CS in this period, which is a very good achievement (Table 3). The study by Singhal et al  showed APH (26%) CPD (22%) and transverse lie (20%) caused maximum perinatal fatalities with 27 per cent neonatal deaths by APH, where maternal concern overrules foetal outcome, but losses due to severe PIH, CPD, previous CS and majority of transverse lie cases were preventable and must be salvaged by a concerted efforts and timely intervention. Alam et al reported a six fold increase in CS rate over 20 years (1974-93) with absolute decrease in perinatal mortality from 118 to 15/1000 in caesarean cases . This conforms with figures and trend of present study.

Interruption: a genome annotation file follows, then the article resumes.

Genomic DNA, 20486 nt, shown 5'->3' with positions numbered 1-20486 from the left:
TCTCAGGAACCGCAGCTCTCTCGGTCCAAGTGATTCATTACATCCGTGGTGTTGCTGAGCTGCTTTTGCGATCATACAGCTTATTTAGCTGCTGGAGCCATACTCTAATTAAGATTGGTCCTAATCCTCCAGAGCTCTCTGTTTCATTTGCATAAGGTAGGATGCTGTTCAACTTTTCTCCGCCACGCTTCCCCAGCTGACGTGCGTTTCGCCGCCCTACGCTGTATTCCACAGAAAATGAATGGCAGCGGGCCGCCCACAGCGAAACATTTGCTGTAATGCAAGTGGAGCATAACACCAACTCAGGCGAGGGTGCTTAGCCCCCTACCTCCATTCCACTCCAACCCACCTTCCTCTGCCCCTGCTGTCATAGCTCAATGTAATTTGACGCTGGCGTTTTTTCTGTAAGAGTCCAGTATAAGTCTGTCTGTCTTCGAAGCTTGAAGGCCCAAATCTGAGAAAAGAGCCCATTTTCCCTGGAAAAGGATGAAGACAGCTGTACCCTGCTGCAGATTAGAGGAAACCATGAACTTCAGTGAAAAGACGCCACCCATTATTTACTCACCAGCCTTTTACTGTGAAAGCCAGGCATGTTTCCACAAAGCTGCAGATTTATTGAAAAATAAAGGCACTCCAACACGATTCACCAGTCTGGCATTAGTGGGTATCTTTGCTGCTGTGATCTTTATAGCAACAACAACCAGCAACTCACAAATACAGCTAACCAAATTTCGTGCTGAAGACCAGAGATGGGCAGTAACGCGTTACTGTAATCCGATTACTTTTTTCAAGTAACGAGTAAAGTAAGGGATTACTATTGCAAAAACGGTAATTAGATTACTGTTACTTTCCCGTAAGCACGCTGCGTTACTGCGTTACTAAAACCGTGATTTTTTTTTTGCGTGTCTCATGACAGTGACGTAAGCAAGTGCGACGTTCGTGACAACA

At this service hospital, nothing changed over the period (1986-95) of 10 years in terms of machine and personnel and types of patients received, yet perinatal salvage improved significantly due to judicious use of CS. But at no stage, this improvement should lead to complacence and there were still problem areas to be solved to achieve zero PNMR by making patients more responsive and aware to their health and its problem. Thanks to consumer protection act, now in vogue in this country, the need for better accountability of hospitals and its staff has been felt, which will certainly reduce the PNM rate of private and Govt institutions, leading to our country's PNMR at par with advanced countries, if not better than them. It should be remembered by all in obstetrical discipline that “a motherhood is a pleasant experience but it all matters how it is achieved”.